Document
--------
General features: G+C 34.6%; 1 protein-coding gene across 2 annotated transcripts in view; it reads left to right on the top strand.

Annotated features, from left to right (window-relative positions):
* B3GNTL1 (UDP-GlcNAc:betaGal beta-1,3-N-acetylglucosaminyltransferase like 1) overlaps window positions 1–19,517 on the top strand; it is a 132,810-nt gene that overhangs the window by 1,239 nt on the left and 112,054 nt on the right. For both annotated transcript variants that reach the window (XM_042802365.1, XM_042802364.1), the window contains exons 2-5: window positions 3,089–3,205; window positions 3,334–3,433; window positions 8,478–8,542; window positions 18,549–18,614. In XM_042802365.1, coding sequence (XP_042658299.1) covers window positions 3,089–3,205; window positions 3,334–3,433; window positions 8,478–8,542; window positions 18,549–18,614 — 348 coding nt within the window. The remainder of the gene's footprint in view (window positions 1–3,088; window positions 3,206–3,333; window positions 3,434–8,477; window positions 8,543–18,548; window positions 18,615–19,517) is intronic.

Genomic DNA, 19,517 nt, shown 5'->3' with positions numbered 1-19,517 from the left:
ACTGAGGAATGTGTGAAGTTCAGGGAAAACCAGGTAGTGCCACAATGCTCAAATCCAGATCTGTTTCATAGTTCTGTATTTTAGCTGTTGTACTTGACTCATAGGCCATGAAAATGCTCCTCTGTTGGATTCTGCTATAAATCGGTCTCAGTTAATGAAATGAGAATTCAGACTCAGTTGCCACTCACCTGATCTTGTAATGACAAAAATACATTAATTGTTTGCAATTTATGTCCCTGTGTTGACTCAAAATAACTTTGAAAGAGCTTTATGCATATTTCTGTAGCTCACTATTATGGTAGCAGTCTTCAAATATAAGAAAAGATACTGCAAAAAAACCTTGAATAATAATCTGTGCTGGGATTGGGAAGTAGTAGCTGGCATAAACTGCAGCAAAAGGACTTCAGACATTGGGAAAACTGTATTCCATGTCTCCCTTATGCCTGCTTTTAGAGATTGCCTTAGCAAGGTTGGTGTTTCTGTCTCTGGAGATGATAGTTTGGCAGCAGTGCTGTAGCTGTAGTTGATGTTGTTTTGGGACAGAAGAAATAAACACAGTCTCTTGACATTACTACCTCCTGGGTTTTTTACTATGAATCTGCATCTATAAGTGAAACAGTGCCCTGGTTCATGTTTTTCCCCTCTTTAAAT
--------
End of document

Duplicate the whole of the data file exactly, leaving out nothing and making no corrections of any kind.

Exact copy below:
General features: G+C 34.6%; 1 protein-coding gene across 2 annotated transcripts in view; it reads left to right on the top strand.

Annotated features, from left to right (window-relative positions):
* B3GNTL1 (UDP-GlcNAc:betaGal beta-1,3-N-acetylglucosaminyltransferase like 1) overlaps window positions 1–19,517 on the top strand; it is a 132,810-nt gene that overhangs the window by 1,239 nt on the left and 112,054 nt on the right. For both annotated transcript variants that reach the window (XM_042802365.1, XM_042802364.1), the window contains exons 2-5: window positions 3,089–3,205; window positions 3,334–3,433; window positions 8,478–8,542; window positions 18,549–18,614. In XM_042802365.1, coding sequence (XP_042658299.1) covers window positions 3,089–3,205; window positions 3,334–3,433; window positions 8,478–8,542; window positions 18,549–18,614 — 348 coding nt within the window. The remainder of the gene's footprint in view (window positions 1–3,088; window positions 3,206–3,333; window positions 3,434–8,477; window positions 8,543–18,548; window positions 18,615–19,517) is intronic.

Genomic DNA, 19,517 nt, shown 5'->3' with positions numbered 1-19,517 from the left:
ACTGAGGAATGTGTGAAGTTCAGGGAAAACCAGGTAGTGCCACAATGCTCAAATCCAGATCTGTTTCATAGTTCTGTATTTTAGCTGTTGTACTTGACTCATAGGCCATGAAAATGCTCCTCTGTTGGATTCTGCTATAAATCGGTCTCAGTTAATGAAATGAGAATTCAGACTCAGTTGCCACTCACCTGATCTTGTAATGACAAAAATACATTAATTGTTTGCAATTTATGTCCCTGTGTTGACTCAAAATAACTTTGAAAGAGCTTTATGCATATTTCTGTAGCTCACTATTATGGTAGCAGTCTTCAAATATAAGAAAAGATACTGCAAAAAAACCTTGAATAATAATCTGTGCTGGGATTGGGAAGTAGTAGCTGGCATAAACTGCAGCAAAAGGACTTCAGACATTGGGAAAACTGTATTCCATGTCTCCCTTATGCCTGCTTTTAGAGATTGCCTTAGCAAGGTTGGTGTTTCTGTCTCTGGAGATGATAGTTTGGCAGCAGTGCTGTAGCTGTAGTTGATGTTGTTTTGGGACAGAAGAAATAAACACAGTCTCTTGACATTACTACCTCCTGGGTTTTTTACTATGAATCTGCATCTATAAGTGAAACAGTGCCCTGGTTCATGTTTTTCCCCTCTTTAAAT